Service members volunteer to help local children

Story and photos by: Spc. Lisa A. Cope
13th Sustainment Command (expeditionary) Public Affairs

JOINT BASE BALAD, Iraq — In October 2007, during her second deployment to Joint Base Balad, Iraq, one woman was inspired by a 7-year-old boy named Saddam who had been injured by an improvised explosive device and was brought to the Air Force Theater Hospital.

“The hospital staff took him in as one of their own,” Air Force Capt. Marci Hoffman said. “No one could find his family since he just moved from a different city, so he was in the hospital for about a month.” 

“Every time I volunteered, we would play games, color, or watch TV.  He was such a cute kid,” said Hoffman, a Harrisburg, Pa., native.

When Saddam left the hospital, he was allowed to take with him one pillowcase full of donations, she said.

“I asked where the donations came from and how I could help,” she said.

In 2008, Hoffman founded Kids of Iraq, a nonprofit organization designed to improve the lives of Iraqi children, by fulfilling their basic needs and providing them with the means to a brighter future. The organization serves as a way to organize and store the donations that were already being made, she said.

To date, Kids of Iraq has organized more than 30 humanitarian drops and distributed more than 30,000 pounds of donations, she said.

“A lot of our drops start by U.S. troops picking up the donations, then they hand over the boxes to the Iraqi officials,” said Hoffman. “Those Iraqis then give the donations out to their own people to help establish a trusting relationship.”

Air Force Tech. Sgt. Christopher J. Burgess, an electrical systems craftsman for the 332nd expeditionary Civil Engineer Squadron, and the director of operations for Kids of Iraq on Joint Base Balad, organizes meetings for the program every Wednesday at 8 a.m., at the connex used to store donations near Troy’s Place, behind the Maj. Troy L. Gilbert Memorial Chapel.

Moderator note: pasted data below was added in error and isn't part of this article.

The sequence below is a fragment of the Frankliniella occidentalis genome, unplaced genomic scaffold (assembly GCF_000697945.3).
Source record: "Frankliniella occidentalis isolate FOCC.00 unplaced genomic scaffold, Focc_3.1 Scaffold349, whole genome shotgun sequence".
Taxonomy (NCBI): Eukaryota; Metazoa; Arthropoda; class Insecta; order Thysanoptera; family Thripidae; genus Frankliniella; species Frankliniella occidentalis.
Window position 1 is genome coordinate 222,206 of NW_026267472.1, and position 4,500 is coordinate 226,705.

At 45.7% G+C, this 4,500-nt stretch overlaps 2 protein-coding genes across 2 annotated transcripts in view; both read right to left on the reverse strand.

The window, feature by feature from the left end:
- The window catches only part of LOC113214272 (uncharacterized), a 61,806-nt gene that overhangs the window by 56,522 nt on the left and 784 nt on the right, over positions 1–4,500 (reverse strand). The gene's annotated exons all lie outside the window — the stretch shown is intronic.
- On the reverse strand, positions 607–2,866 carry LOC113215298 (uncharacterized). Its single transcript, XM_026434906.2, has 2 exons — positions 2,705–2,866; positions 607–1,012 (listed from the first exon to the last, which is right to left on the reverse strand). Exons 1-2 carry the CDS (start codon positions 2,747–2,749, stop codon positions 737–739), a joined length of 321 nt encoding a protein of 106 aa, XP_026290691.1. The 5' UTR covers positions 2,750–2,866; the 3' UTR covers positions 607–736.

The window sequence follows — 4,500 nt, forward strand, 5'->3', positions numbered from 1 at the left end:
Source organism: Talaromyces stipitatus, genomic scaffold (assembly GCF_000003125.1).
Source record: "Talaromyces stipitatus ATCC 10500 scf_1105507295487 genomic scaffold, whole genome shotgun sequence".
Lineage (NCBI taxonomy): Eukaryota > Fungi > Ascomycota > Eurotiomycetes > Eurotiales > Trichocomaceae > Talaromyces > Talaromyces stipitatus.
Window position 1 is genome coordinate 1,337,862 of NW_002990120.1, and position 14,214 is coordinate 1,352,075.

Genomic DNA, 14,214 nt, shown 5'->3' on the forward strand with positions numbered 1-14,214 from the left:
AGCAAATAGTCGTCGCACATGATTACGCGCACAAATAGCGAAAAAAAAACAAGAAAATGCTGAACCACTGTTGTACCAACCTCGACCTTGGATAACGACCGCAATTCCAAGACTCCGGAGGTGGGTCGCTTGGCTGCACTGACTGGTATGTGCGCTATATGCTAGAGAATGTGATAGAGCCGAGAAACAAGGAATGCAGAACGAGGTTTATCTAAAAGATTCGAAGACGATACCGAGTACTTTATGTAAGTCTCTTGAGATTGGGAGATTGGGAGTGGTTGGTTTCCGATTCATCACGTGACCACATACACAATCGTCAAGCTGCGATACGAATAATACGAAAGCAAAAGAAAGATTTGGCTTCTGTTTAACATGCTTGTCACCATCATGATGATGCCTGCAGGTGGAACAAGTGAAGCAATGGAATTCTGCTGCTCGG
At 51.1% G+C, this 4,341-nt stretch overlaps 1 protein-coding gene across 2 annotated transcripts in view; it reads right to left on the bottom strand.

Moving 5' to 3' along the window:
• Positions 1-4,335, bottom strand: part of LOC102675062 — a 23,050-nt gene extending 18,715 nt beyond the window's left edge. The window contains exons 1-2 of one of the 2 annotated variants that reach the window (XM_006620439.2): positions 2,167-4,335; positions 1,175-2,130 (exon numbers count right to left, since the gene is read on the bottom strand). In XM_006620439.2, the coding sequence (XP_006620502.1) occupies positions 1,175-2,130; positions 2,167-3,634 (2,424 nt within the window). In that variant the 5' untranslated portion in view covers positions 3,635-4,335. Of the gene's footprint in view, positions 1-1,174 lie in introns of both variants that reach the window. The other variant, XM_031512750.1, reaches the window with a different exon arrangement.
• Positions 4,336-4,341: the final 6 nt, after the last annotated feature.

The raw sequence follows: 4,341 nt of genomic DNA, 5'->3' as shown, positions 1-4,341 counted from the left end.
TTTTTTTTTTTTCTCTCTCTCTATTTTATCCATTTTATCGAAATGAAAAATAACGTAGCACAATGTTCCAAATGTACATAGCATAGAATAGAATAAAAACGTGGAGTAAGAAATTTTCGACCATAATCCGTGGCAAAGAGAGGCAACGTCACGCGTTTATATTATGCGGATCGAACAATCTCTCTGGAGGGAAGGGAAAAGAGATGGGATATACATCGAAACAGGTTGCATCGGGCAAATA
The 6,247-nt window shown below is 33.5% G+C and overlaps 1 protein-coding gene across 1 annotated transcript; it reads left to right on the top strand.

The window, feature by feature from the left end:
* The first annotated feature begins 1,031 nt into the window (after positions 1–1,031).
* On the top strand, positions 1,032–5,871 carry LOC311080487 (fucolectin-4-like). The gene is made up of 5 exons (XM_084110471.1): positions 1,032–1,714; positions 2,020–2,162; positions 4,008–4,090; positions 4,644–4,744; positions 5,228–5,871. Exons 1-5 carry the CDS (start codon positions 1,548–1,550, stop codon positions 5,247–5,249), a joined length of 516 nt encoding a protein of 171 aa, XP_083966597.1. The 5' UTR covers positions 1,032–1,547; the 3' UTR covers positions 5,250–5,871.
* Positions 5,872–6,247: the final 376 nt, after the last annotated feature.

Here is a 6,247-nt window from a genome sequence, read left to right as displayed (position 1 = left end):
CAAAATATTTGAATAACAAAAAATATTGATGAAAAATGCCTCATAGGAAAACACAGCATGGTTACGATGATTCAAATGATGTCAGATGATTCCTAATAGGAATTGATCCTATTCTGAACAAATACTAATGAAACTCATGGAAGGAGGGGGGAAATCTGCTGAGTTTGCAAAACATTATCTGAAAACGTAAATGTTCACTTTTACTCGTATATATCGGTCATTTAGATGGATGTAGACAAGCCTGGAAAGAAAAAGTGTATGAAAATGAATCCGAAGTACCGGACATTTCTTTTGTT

At the meetings, volunteers bring donated items and sort them for distribution by units that can to go to the villages, said Burgess, a Dracut, Mass., native.

Although the program has many service members who donate their time, physical items and monetary donations are lagging, said Burgess.

“The winter season is coming up, so we have been pushing for winter clothes,” said Burgess.

The program accepts donations of clothing, school supplies, blankets, hygiene items, toys or any other useful item, said Burgess.

“Soccer balls are the big thing in Iraq,” said Burgess. “Every kid wants a soccer ball.”

Spc. Amanda Maynard, an ammunitions specialist for the 13th Sustainment Command (expeditionary), said she plans on volunteering some of her time to the program while stationed on JBB.

Maynard, a Warren, Mich. native, said she plans to organize donations from friends and family members at home to help support the program.

Maynard said she hopes the program will make a difference in the quality of life of the local nationals.

Service members or units that want more information or to get involved with the program can visit the organization’s Web site: or contact Burgess at:


news photo
Capt. Darren P. Bemis, commander of the 521st Air Mobility Operations Group Detachment 5, helps sort out donations at the Kids of Iraq meeting Sept. 23 on Joint Base Balad, Iraq.
(U.S. Army photo by Spc. Lisa A. Cope)

news photo
Service members donate their time to Kids of Iraq, a non-profit organization, to help sort donations and inflate soccer balls for distribution to local children Sept. 23, on Joint Base Balad.
(U.S. Army photo by Spc. Lisa A. Cope)